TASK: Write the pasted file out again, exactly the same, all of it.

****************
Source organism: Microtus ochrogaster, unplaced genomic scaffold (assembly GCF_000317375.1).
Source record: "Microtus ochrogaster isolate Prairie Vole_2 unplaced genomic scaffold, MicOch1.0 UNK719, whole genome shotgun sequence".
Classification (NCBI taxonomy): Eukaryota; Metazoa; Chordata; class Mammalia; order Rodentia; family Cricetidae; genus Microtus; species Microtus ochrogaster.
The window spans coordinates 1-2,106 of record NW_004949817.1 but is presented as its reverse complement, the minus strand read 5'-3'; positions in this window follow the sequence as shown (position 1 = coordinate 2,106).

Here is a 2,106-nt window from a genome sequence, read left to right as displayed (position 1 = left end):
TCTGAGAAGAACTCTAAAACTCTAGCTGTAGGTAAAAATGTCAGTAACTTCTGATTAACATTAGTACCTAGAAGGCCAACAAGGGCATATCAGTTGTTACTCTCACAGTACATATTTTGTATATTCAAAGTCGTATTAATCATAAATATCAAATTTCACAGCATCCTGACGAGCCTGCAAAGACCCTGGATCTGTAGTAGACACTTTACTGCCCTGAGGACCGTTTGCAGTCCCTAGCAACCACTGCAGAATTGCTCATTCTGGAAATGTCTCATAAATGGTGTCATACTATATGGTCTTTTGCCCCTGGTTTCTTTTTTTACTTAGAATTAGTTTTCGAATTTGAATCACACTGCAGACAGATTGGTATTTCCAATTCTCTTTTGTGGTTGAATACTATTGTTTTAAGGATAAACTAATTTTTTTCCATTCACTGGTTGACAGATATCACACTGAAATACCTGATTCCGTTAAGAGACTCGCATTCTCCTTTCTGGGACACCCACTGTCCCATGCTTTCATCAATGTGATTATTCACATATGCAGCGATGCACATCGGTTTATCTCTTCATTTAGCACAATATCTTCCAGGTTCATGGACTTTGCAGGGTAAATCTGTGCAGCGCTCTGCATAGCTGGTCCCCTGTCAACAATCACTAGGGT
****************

Source organism: Microtus ochrogaster, unplaced genomic scaffold (assembly GCF_000317375.1).
Source record: "Microtus ochrogaster isolate Prairie Vole_2 unplaced genomic scaffold, MicOch1.0 UNK719, whole genome shotgun sequence".
Classification (NCBI taxonomy): Eukaryota; Metazoa; Chordata; class Mammalia; order Rodentia; family Cricetidae; genus Microtus; species Microtus ochrogaster.
The window spans coordinates 1-2,106 of record NW_004949817.1 but is presented as its reverse complement, the minus strand read 5'-3'; positions in this window follow the sequence as shown (position 1 = coordinate 2,106).

Here is a 2,106-nt window from a genome sequence, read left to right as displayed (position 1 = left end):
TCTGAGAAGAACTCTAAAACTCTAGCTGTAGGTAAAAATGTCAGTAACTTCTGATTAACATTAGTACCTAGAAGGCCAACAAGGGCATATCAGTTGTTACTCTCACAGTACATATTTTGTATATTCAAAGTCGTATTAATCATAAATATCAAATTTCACAGCATCCTGACGAGCCTGCAAAGACCCTGGATCTGTAGTAGACACTTTACTGCCCTGAGGACCGTTTGCAGTCCCTAGCAACCACTGCAGAATTGCTCATTCTGGAAATGTCTCATAAATGGTGTCATACTATATGGTCTTTTGCCCCTGGTTTCTTTTTTTACTTAGAATTAGTTTTCGAATTTGAATCACACTGCAGACAGATTGGTATTTCCAATTCTCTTTTGTGGTTGAATACTATTGTTTTAAGGATAAACTAATTTTTTTCCATTCACTGGTTGACAGATATCACACTGAAATACCTGATTCCGTTAAGAGACTCGCATTCTCCTTTCTGGGACACCCACTGTCCCATGCTTTCATCAATGTGATTATTCACATATGCAGCGATGCACATCGGTTTATCTCTTCATTTAGCACAATATCTTCCAGGTTCATGGACTTTGCAGGGTAAATCTGTGCAGCGCTCTGCATAGCTGGTCCCCTGTCAACAATCACTAGGGT